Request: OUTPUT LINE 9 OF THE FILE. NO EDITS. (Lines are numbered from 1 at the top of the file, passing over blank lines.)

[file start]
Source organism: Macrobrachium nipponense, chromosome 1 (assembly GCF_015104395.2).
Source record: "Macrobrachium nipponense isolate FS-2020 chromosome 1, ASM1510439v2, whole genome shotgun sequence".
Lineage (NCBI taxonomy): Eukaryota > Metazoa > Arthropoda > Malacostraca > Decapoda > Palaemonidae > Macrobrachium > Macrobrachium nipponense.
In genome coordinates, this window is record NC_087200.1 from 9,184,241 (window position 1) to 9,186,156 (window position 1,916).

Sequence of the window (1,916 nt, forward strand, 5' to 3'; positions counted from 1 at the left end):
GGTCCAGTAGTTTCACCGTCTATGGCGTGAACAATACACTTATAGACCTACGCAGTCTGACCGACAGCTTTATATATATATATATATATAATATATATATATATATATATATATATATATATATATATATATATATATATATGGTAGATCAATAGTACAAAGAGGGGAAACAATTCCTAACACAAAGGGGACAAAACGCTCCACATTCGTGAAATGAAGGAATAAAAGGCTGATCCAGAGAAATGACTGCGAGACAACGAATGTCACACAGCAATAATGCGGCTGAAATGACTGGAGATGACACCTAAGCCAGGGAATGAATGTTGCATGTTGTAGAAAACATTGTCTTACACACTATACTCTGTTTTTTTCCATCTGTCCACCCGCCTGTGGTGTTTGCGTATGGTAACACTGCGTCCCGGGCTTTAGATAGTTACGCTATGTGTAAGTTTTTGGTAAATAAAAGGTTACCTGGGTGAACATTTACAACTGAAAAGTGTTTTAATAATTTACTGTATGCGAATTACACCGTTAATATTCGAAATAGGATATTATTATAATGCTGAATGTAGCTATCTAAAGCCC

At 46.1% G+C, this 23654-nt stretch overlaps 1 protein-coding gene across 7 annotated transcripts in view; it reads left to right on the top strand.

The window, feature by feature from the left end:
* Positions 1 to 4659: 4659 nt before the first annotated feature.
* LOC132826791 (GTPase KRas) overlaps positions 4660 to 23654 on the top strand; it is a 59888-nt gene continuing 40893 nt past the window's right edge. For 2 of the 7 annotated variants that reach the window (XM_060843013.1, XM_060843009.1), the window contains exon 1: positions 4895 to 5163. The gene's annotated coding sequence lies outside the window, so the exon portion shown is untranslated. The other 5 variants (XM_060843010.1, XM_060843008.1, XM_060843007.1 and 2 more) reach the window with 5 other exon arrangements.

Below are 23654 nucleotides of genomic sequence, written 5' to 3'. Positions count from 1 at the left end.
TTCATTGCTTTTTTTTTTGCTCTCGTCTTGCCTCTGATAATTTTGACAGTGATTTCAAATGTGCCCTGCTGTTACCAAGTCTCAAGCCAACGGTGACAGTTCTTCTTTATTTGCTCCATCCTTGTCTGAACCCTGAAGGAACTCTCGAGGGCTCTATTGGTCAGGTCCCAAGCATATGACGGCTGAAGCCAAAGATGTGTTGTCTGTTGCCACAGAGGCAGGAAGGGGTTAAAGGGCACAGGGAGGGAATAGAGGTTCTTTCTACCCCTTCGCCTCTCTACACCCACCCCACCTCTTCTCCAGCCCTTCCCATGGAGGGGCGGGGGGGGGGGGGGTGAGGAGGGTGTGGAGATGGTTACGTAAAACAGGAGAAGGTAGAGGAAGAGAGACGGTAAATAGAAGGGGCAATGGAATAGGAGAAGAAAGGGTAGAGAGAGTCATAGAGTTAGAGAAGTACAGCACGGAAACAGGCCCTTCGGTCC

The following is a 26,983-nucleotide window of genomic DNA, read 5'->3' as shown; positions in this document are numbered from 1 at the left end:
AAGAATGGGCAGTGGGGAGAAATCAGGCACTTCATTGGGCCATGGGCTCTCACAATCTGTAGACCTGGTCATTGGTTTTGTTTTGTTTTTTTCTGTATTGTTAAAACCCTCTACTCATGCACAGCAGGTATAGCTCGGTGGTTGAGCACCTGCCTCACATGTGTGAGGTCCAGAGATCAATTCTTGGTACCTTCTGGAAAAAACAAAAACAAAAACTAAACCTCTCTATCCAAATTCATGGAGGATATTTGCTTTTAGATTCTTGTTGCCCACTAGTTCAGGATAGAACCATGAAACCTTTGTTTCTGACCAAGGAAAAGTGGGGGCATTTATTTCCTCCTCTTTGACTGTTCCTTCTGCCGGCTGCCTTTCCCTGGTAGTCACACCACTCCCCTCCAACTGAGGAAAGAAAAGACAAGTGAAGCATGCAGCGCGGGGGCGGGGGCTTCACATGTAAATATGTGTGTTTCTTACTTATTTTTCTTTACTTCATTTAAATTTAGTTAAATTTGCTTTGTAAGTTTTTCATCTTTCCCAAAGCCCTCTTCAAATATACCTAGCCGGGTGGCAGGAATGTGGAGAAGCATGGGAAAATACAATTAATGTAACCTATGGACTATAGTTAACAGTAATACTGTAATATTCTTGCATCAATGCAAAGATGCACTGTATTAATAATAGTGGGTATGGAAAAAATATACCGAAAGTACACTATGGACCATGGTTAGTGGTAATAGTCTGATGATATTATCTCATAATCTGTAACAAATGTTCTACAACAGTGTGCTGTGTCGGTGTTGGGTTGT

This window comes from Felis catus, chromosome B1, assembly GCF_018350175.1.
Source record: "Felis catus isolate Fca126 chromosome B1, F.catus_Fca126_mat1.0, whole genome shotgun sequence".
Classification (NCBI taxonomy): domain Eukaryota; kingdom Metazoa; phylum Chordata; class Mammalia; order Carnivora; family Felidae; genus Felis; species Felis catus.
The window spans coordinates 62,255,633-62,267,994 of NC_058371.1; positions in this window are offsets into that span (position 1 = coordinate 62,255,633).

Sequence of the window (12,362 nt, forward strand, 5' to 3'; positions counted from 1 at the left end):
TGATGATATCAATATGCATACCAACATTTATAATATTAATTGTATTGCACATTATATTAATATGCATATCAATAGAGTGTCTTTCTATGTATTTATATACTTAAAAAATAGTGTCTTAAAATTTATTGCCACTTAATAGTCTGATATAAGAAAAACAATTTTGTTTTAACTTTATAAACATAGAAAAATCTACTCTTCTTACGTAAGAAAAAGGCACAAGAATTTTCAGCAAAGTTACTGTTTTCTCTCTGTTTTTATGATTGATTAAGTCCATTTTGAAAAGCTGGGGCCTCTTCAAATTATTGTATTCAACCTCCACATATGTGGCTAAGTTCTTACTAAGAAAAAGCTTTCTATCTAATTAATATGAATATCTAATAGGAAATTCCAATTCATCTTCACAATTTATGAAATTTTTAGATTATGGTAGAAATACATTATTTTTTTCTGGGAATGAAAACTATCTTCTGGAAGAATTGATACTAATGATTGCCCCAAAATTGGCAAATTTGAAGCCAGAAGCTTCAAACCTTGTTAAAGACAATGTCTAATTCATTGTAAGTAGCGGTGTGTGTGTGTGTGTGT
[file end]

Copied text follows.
* Positions 1 to 4659: 4659 nt before the first annotated feature.